Red Tide is back & stronger than ever in Florida beaches

Red Tide — Courtesy: Shutterstock — smcfeeters

When there are large concentrations of Karenia brevis, an algae that produces brevetoxins that can kill marine life, the red tide is visible in offshore waters.

Algal growth can also result in blooms that color the water a reddish-brown color.

Florida is unable to stop the deadly “red tide.”

The creature was discovered in 115 samples around the state’s west coast, including in the well-known tourist destinations of Charlotte, Collier, Lee, Manatee, Pinellas, and Sarasota counties, according to the Florida Fish and Wildlife Conservation Commission’s report from last week.

Medium to high concentrations of the algae were discovered in 56 of the samples, posing hazards to not only marine life but also human health, including skin irritability and breathing issues.

The poisonous algae typically stay near the ocean’s bottom. Yet, the nutrients do travel when they do.

“They just accumulate there, and then they grow on whatever nutrients they can find,” Stumpf said. “They’re really good at scavenging the limited nutrients in the water.”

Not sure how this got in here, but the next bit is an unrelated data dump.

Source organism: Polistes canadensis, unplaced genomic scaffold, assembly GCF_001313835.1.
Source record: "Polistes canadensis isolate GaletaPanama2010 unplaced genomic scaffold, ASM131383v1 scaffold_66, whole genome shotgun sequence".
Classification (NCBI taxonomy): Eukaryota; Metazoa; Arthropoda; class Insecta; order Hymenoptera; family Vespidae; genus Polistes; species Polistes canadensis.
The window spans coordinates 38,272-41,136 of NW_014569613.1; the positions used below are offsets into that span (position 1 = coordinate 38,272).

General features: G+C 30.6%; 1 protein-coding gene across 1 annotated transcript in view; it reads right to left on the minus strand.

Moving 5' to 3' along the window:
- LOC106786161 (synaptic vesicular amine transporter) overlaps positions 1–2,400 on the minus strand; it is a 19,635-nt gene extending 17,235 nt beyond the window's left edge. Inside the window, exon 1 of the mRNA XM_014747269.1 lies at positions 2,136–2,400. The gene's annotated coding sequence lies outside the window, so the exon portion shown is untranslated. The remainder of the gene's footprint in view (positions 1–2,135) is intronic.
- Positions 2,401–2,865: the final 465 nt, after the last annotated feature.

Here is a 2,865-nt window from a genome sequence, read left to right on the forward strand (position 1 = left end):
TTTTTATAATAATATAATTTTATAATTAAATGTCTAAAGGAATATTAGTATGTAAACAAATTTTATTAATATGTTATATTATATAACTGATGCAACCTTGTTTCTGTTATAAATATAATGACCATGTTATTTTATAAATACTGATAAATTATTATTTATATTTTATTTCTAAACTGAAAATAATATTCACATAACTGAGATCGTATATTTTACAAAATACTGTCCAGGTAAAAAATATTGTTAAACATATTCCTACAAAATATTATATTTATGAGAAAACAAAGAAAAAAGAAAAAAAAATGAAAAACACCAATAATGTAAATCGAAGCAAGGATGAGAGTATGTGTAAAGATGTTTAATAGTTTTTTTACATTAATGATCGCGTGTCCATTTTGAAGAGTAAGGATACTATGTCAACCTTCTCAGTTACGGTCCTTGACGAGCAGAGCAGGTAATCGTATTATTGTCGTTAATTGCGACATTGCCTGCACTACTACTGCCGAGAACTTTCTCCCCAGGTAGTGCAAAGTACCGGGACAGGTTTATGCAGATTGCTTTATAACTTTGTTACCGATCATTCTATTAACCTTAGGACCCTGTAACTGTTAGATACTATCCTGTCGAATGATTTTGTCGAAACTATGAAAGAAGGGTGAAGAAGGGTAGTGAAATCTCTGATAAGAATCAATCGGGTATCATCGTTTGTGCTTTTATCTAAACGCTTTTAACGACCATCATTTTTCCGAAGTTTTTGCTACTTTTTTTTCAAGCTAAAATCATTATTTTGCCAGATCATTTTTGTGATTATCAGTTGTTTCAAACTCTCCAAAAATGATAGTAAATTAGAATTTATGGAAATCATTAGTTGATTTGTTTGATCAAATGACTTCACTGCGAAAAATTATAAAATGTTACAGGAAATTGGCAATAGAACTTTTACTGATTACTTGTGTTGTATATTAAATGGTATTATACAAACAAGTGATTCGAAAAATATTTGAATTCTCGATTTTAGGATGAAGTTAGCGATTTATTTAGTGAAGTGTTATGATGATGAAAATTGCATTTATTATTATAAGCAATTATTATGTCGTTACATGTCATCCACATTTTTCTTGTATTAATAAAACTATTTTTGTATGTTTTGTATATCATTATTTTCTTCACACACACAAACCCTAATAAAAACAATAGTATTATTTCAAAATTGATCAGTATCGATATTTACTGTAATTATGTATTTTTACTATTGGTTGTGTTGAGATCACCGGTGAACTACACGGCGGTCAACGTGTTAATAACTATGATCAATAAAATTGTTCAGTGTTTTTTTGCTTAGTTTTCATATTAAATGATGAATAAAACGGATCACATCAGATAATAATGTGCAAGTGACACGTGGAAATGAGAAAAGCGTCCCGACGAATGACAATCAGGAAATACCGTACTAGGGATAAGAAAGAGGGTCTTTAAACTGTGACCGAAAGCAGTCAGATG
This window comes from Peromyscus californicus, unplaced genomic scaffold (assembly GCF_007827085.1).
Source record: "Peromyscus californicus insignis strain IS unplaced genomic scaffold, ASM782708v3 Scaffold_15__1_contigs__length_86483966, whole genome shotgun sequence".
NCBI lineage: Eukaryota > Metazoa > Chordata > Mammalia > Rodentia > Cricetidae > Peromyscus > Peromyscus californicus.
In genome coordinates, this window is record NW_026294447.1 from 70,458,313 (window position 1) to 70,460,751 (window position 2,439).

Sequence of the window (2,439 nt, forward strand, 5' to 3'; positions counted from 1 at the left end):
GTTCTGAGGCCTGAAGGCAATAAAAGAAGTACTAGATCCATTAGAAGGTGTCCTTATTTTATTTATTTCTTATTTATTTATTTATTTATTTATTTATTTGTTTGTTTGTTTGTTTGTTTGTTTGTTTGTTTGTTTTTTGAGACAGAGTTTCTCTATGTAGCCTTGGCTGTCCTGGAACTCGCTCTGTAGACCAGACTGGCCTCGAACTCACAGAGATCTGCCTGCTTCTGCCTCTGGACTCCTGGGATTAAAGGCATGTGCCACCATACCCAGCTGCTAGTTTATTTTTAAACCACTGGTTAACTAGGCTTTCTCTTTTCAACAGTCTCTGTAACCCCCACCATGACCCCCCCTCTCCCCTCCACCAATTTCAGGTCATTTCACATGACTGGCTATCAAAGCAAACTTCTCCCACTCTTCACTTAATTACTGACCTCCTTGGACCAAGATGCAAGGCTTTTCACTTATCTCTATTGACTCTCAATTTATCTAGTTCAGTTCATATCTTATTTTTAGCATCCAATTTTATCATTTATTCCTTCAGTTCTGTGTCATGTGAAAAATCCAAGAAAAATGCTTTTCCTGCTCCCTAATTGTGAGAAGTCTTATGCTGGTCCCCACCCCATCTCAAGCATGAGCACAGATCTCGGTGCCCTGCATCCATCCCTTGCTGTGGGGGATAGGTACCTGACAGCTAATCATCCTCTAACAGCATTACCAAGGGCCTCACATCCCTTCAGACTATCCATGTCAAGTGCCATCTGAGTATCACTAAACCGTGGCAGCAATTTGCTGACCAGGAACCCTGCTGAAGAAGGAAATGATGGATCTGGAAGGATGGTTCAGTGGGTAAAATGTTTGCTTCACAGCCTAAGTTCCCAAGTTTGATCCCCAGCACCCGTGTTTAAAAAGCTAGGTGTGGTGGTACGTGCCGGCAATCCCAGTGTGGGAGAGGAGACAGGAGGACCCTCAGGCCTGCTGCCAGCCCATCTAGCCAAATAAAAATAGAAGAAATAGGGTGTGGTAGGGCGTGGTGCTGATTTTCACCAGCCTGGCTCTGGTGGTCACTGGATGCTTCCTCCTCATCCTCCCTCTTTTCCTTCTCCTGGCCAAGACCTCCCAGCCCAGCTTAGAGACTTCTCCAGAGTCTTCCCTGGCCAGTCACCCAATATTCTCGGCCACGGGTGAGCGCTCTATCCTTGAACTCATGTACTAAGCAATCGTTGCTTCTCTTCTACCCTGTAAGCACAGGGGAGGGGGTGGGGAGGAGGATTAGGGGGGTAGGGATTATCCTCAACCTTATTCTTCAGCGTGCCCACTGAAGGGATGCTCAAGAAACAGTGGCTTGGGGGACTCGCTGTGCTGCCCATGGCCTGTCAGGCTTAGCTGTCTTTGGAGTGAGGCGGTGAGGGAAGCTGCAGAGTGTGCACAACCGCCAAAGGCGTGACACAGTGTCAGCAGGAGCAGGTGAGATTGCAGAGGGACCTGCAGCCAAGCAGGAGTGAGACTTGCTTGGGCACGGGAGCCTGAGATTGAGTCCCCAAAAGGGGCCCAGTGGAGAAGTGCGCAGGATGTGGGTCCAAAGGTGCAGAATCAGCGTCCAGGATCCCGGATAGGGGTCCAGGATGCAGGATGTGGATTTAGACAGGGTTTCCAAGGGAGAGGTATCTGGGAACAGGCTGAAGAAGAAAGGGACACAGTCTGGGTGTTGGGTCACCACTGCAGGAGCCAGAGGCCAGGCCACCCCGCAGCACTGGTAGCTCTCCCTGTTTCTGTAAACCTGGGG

For instance, hundreds of dead fish of various sizes have washed up along miles of coastline on the Siesta Key beaches in Sarasota, Florida, where beachgoers routinely cough and massage their burning eyes.

Those with respiratory conditions, such as those who have asthma, should avoid beaches with moderate to high red tide levels because the bloom can be particularly detrimental to them.

Brevetoxins can also result in food poisoning when they build up in shellfish like clams and oysters.

Florida’s red tide experience this March is not the worst; between 2017 and 2018, the state had one of its deadliest outbreaks, which resulted in the death of 2,000 tonnes of marine life.

Red tide occurs naturally, but according to scientists, climate change could make it worse.

Red tide may have been made worse by Category 4 Hurricane Ian, which devastated southwestern Florida last September, as fertilizers and garbage from farm fields entered rivers.

According to Florida’s Fish and Wildlife Conservation Commission, there is currently “no practical and acceptable way to control or kill red tide blooms.”

Stories that matter are our priority. At Florida Insider, we make sure that the information we provide our readers is accurate, easy-to-read, and informative. Whether you are interested in business, education, government, history, sports, real estate, nature or travel: we have something for everyone. Follow along for the best stories in the Sunshine State.